When you get promoted to a manager of people, just one of the new skills you have to develop (often overnight) is the ability to deliver effective feedback to your team.
The vast majority of us deliver feedback to others on a regular basis; I love your new hair…that shirt looks great on you…that meal was delicious. But when it comes to competency in the workplace, giving feedback (particularly when it could be construed as a negative) can be easier said than done, especially when you’re new to the role.
There are two extremes when it comes to managers and leaders delivering feedback;
- The over-compassionate leader; filled with anxiety at the thought of delivering any negative feedback. Would rather bury their head in the sand and overcompensate by trying to ‘fix’ any issues caused by a team member themselves.
- The bullish leader; gives out feedback readily, without consideration for their delivery or how the person on the receiving end may feel.
Both scenarios are incredibly demotivating for the employee. With the over-compassionate leader, team members are kept in the dark about the areas in which they could improve, resulting in limited progression. With the bullish leader, employees become overburdened with feedback, putting their self esteem and confidence at risk.
When I first started out in people management at the tender age of 24, I leaned towards the first type of leader, finding the whole thing awkward and asking myself ‘who I am to tell this person where they could improve?!’ (hello limiting belief!).
This obviously didn’t serve me, so as I developed in my management positions, I learned the sh*t sandwich approach; placing the negative piece of feedback in between two positives. But how often do you remember the good when you’ve been told something negative? Hardly ever as our ego naturally gets fixated on the negative. I can’t say I’d recommend this approach either.
So what is the best way to deliver feedback in a constructive way?
There are two things that I changed about the way I delivered feedback that had the biggest impact.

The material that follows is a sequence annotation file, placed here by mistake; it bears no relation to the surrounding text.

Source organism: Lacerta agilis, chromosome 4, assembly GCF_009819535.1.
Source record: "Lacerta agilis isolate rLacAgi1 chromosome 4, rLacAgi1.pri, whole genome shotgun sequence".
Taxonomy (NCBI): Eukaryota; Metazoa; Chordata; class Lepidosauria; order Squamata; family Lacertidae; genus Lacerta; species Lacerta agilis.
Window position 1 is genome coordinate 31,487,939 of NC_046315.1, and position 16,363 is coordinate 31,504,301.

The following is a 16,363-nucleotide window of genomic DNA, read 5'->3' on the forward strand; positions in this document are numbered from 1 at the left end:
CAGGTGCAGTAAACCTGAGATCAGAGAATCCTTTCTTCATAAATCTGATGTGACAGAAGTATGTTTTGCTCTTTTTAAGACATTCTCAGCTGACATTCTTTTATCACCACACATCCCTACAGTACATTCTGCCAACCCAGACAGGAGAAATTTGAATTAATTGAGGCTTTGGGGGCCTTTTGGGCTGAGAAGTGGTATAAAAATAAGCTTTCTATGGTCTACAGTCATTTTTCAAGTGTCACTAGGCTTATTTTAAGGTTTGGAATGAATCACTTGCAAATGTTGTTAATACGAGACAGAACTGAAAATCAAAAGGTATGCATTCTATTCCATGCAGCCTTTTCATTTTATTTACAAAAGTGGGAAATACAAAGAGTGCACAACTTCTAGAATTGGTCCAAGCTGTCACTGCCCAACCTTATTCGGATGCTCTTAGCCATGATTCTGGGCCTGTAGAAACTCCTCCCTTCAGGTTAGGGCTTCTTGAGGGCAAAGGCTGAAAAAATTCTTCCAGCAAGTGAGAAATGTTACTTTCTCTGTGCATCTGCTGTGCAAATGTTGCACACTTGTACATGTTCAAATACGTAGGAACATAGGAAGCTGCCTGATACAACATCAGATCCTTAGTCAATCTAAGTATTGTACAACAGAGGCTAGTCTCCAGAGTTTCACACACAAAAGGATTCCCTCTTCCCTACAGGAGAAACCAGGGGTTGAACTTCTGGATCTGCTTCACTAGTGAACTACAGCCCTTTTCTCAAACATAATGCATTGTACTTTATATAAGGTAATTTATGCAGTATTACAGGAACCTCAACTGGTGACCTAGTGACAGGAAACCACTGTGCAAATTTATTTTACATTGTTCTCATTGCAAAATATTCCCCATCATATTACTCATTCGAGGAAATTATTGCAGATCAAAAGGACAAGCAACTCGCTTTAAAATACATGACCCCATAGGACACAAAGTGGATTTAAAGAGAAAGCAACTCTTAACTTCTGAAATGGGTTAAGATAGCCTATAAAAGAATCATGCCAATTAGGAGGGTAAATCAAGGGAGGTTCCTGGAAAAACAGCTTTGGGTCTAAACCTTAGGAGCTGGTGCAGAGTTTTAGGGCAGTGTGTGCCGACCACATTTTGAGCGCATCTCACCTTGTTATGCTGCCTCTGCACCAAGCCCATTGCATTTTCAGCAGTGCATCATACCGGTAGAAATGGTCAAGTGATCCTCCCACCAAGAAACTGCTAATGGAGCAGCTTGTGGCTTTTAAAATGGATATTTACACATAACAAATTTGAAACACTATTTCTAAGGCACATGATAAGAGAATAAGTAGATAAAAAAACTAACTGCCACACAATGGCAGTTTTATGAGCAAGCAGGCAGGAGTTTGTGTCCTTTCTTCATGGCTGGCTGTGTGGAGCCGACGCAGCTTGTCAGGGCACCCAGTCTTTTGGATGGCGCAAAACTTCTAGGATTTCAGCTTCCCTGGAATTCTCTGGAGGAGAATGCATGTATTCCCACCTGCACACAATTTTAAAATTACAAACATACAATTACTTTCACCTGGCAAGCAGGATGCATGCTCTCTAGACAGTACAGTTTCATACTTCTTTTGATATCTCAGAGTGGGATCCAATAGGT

The first was dialling up positive reinforcement. What I mean by this is, rather than focusing on the numerous times someone didn’t do something quite ‘right’, go heavy on the time they did. So if you have a team member who is quite disorganised in nature and therefore often misses deadlines, instead of constantly reflecting the negative back to them, praise them heavily for the times that they do hit their deadlines. Tell them exactly how them providing what you needed on time resulted in a positive outcome for the business and the impact it had on you personally. The chances are they’ll start displaying the behaviours which result in the positive feedback more frequently. Interestingly, studies show that while most managers think they give enough reinforcing feedback, most employees feel like they don’t get enough – so don’t be afraid to step it up!
The second was bringing my coaching skills into management. This is based on the premise that we all have the answers within us, but often it takes some careful questioning to bring these blind spots out of the shadows. The example I want to share is about a team member who had been in this particular business for many years but had limited progression. In our initial meetings, I wanted to better understand his personal objectives for the role and his future. His reply was commendable; ‘to be the best in my role that I can be’. The challenge I had was there were a number of fundamental skills that were required for the role which I couldn’t see any evidence of.
Rather than pointing out a long list of negatives, I started asking questions:
- What does ‘best’ look like?
- What skills would someone who is the ‘best’ at your role have?
- What are your strengths in relation to the person you have just described?
- What can you learn from the person you have just described?
- What support do you need from me in order to help you to become the person you described?
This exercise was extremely enlightening. Not only did it highlight that this person knew what skills were required to be ‘the best’ at his role, it also uncovered the reason that he was lacking in them. Interestingly it wasn’t because he didn’t have the skills, it was because his previous manager always took on the responsibility for tasks that would have required him to use them and he continued to take a back seat. This simple exercise opened his eyes up to his own potential, not only giving him a much needed confidence boost, but also providing him with the motivation he was lacking.
The important thing to remember as a new manager is that learning to give effective feedback takes practice. But it’s a skill that will elevate your team and yourself as a leader. So persevere, keep asking for feedback yourself and before you know it, you’ll be an absolute pro!
Want further support in your new role as a manager? Kate combines her first hand experience and qualifications as a coach and Master NLP Practitioner to help those new to management positions to develop the mindset and skills which will elevate them in their role. Read more about her leadership coaching here or book your free discovery call.